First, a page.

During the week of March 26 Tropical Cyclone Iris weakened to a low pressure area and since then it has been lingering off the coast of Queensland, Australia. On April 2, strengthened by the warm waters of the Coral Sea, Southern Pacific Ocean Iris re-generated into a tropical cyclone. NASA-NOAA's Suomi NPP satellite captured an image of the zombie storm after it was "re-born."
On April 2 the Visible Infrared Imaging Radiometer Suite (VIIRS) instrument aboard NASA-NOAA's Suomi NPP satellite captured a true-color image of Iris. The VIIRS image showed the center of circulation surrounded by a thick band of thunderstorms wrapping from the northeast to the southwest and into the low-level center. True-color imagery is created by combining data from the three color channels on the VIIRS instrument sensitive to the red, green and blue (or RGB) wavelengths of light into one composite image.
On April 2, the Australian Government Bureau of Meteorology (ABM), Queensland Tropical Cyclone Warning Centre posted a Tropical cyclone watch for tropical cyclone Iris. The Watch Zone runs from Ayr to St Lawrence, including Mackay and the Whitsunday Islands.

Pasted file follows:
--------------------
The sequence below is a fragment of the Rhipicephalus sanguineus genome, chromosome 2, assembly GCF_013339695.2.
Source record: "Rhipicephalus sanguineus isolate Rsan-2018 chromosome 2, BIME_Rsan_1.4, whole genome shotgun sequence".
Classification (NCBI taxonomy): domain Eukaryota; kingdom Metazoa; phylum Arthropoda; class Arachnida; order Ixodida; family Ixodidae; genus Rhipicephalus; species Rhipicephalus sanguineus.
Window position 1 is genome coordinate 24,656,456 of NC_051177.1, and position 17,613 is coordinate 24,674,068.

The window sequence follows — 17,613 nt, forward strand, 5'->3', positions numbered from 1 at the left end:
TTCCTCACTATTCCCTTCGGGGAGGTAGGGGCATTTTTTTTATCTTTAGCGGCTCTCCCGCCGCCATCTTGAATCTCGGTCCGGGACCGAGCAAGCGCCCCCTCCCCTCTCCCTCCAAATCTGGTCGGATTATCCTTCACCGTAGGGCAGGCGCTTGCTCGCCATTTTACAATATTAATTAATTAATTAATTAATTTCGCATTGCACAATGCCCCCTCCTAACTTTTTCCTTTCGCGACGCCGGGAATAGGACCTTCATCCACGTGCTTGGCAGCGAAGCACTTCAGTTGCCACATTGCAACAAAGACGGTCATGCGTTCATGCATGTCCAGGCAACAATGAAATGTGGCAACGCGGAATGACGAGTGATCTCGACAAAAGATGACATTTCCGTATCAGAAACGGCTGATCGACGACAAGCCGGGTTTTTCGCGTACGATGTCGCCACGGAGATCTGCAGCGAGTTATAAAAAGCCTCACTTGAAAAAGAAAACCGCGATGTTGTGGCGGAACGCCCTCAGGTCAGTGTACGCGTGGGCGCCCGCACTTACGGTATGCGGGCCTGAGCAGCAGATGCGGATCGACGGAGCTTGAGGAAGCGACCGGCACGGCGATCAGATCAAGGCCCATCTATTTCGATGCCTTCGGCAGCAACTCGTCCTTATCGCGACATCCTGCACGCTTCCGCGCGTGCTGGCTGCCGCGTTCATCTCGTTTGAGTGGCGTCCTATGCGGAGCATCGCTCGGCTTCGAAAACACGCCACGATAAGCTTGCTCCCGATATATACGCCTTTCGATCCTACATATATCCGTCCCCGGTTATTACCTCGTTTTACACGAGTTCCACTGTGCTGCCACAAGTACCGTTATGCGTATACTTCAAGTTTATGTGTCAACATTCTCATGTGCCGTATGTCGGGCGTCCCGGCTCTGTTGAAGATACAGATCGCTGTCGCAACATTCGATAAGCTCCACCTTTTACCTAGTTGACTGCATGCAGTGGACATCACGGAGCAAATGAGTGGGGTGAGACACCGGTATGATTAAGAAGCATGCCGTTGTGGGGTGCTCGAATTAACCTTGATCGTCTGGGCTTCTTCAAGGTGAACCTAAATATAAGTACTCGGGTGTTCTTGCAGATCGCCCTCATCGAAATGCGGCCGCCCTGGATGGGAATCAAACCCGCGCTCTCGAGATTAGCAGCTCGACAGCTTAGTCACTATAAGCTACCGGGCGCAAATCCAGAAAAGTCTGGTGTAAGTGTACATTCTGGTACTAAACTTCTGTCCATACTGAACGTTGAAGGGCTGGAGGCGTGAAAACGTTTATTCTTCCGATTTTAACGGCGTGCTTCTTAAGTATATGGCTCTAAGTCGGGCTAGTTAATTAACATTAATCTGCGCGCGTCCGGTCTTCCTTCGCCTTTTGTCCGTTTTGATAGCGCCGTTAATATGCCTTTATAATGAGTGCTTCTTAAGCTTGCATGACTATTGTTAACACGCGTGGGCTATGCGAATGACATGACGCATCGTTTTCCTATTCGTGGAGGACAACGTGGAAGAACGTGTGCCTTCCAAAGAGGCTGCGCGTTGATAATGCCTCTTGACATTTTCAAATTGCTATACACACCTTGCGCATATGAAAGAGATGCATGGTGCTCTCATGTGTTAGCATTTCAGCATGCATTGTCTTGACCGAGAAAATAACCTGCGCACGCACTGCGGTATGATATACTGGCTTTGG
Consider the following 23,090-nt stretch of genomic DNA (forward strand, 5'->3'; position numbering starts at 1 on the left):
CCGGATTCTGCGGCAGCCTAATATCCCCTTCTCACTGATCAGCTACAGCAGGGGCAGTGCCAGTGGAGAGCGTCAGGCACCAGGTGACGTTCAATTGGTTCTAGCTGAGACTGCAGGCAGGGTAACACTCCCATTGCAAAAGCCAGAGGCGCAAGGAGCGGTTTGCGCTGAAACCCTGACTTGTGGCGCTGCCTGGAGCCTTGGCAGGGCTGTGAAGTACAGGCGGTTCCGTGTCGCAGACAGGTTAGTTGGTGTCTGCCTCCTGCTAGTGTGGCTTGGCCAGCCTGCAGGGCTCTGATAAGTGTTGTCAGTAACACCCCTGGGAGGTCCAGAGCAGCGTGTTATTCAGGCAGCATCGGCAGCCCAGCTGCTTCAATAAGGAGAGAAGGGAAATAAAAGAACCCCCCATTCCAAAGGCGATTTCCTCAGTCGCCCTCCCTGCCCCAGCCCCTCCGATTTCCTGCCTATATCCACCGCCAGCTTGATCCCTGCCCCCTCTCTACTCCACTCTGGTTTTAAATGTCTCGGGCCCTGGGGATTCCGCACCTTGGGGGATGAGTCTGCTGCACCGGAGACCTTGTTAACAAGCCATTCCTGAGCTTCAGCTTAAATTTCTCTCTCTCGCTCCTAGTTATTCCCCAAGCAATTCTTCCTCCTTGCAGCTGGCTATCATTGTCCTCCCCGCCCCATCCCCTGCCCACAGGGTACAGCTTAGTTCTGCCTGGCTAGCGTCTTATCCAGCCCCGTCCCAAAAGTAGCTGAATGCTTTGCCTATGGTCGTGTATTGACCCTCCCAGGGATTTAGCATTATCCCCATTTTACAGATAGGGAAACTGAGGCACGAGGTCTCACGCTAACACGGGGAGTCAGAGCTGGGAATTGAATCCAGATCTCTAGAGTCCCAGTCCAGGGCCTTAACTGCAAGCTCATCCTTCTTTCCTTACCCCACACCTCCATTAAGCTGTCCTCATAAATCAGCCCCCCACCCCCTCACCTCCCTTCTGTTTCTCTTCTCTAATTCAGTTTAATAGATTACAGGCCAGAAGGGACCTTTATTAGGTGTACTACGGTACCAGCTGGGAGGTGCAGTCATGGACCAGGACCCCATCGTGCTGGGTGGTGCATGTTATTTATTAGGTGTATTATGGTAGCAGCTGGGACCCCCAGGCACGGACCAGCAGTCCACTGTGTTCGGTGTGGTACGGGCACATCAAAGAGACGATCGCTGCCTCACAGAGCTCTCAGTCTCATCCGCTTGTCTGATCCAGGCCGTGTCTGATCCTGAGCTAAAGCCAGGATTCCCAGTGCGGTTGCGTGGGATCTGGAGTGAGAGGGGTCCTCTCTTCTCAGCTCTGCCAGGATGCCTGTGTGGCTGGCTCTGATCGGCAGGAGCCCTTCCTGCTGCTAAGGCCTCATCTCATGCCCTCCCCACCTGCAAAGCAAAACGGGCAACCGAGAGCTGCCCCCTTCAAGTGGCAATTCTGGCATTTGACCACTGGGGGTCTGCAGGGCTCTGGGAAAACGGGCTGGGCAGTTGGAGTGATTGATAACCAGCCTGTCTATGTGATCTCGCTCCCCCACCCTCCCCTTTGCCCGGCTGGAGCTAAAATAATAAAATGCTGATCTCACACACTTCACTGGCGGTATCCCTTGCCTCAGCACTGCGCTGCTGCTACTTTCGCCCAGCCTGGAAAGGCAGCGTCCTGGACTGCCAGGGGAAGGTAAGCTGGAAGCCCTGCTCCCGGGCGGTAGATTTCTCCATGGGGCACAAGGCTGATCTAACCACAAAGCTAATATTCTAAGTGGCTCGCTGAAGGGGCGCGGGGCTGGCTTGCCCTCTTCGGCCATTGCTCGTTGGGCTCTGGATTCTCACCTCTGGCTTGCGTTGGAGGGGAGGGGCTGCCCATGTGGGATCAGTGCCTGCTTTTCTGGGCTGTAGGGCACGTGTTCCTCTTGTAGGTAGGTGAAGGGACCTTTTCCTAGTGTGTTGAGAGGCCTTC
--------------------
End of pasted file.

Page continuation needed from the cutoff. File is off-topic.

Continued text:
On April 2 at 9:41 a.m. EDT (1341 UTC) ABM reported that Iris was a Category 1 storm with sustained winds near the center of 46.6 mph (75 kilometers per hour). Iris was centered near 17.2 degrees south latitude and 149.0 degrees east longitude. It's about 214 miles/345 kilometers east of Cairns and 202 miles/325 kilometers northeast of Townsville. Iris was moving to the south at 3.7 mph (6 kph).
ABM said "Tropical cyclone Iris is expected to continue moving slowly to the south during Tuesday while continuing to intensify, before curving more to the southeast, parallel to the Queensland coast on Wednesday. At this stage, the cyclone is not expected to cross the Queensland coast, but may approach the coast close enough to produce significant impacts."
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